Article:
More on Gendered Advertising

The Good Men Project reposted my advertising piece from yesterday in the Good Feed blog, with a slight twist. When I went to tweak it for their purposes, it occurred to me to flip the script for a minute and think about male advertising icons. If the lady mascots are all about cooking and cleaning, what were the male mascots all about?

This is by no means backed by data or fact, it’s merely what rose to the front of my mind when I set my brain the “male advertising icon” task. Given that 80% of advertising is creating characters that brains accidentally remember, well, it seems like a reasonable metric for success.

Top Male Ad Icons of the last 10 years (According to Emily and in no specific order)

  • The Old Spice Guy
  • “Can You Hear Me Now?” (Verizon)
  • Dell Computer Guy
  • The Mac Guy
  • The Most Interesting Man in the World (Dos Equis)
  • The Michelin Man (tires)
  • Mayhem (Allstate Insurance)
  • Jared (Subway)
  • Gecko (Geico)

So…. technology, cars, beer, car insurance, sandwiches. Interesting…

Who does what shopping is what drives this kind of targeting. We like to blame advertisers for pandering to outdated, antiquated, sexist stereotypes, but the truth is, they’re merely reflecting what their focus groups are saying. If we were less antiquated about who makes car purchasing decisions and who knows how to change a diaper, advertisers would be forced to reconsider their plans. We want them to take the high road, to lead us to wards equality and fairness, to reflect the values we wish we had, instead of the ones we actually do. That seems a little too much to ask.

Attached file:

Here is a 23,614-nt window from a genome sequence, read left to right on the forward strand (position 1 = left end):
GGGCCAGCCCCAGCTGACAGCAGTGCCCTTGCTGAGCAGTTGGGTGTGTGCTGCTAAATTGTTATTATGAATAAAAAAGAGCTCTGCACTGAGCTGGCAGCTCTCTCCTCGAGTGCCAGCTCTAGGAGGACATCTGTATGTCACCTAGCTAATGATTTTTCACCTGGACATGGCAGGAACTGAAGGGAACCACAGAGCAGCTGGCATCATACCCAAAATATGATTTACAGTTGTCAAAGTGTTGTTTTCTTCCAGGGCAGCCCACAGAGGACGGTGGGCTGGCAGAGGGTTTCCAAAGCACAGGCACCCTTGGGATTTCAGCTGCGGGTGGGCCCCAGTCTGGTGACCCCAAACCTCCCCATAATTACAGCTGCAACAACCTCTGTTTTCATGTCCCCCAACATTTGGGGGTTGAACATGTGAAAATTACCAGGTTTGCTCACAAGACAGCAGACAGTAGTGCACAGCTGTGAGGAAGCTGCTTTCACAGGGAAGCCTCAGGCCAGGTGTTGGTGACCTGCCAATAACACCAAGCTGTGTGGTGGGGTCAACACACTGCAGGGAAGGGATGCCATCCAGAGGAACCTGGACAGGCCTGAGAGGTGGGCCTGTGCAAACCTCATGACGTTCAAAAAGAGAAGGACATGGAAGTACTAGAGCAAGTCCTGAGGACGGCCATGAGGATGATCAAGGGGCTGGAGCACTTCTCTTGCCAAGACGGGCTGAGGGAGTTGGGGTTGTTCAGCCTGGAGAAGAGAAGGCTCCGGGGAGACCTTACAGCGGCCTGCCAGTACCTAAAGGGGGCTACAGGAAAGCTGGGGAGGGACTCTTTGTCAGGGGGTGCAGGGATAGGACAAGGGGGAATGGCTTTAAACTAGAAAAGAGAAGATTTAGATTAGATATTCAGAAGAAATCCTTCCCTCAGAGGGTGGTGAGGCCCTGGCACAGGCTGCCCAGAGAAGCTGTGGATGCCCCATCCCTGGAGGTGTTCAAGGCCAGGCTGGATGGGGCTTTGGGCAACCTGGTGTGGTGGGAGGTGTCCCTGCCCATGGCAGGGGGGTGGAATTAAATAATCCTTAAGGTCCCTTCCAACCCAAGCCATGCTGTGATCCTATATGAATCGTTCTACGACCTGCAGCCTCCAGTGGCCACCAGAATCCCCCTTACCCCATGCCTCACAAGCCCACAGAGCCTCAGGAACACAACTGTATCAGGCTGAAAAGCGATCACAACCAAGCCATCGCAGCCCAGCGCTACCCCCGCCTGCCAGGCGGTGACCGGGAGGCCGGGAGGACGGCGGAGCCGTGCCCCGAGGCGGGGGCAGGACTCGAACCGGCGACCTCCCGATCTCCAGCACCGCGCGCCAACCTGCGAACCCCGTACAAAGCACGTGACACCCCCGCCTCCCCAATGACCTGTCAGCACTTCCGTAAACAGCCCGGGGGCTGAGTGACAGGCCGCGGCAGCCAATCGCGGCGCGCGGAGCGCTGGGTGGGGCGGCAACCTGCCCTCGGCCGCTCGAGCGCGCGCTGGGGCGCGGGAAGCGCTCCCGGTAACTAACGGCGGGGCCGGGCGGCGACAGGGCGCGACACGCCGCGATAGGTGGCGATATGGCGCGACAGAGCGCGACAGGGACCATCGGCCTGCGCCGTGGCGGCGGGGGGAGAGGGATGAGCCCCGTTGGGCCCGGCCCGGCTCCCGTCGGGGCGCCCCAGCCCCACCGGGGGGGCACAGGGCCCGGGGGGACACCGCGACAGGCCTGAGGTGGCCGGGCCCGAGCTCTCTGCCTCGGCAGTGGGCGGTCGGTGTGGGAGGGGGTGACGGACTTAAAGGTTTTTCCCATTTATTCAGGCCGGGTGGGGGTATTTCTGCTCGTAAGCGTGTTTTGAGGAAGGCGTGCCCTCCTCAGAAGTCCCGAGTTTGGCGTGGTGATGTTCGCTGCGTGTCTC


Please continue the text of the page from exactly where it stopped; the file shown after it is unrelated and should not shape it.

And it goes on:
Related Post: Back when I used to work in advertising…

Related Post: Target embraces diversity.



Filed under Advertising, Gender, Republished!

2 responses to “More on Gendered Advertising

  1. While teaching first-year composition, what strikes me is how angry and frustrated both the female and male students are about who they are told to be.

    The commercial that has been driving me bonkers is that Klondike one, where the “husband” earns ice cream and cheerleaders for letting his wife speak for five seconds.

    But what I really like are the surprising representations of masculinity. Like those laundry commercials (Tide?), that show a stay-at-home-dad talking about housework as problem-solving.

  2. Pingback: Facebook thinks that I think I need to lose weight. | rosiesaysblog

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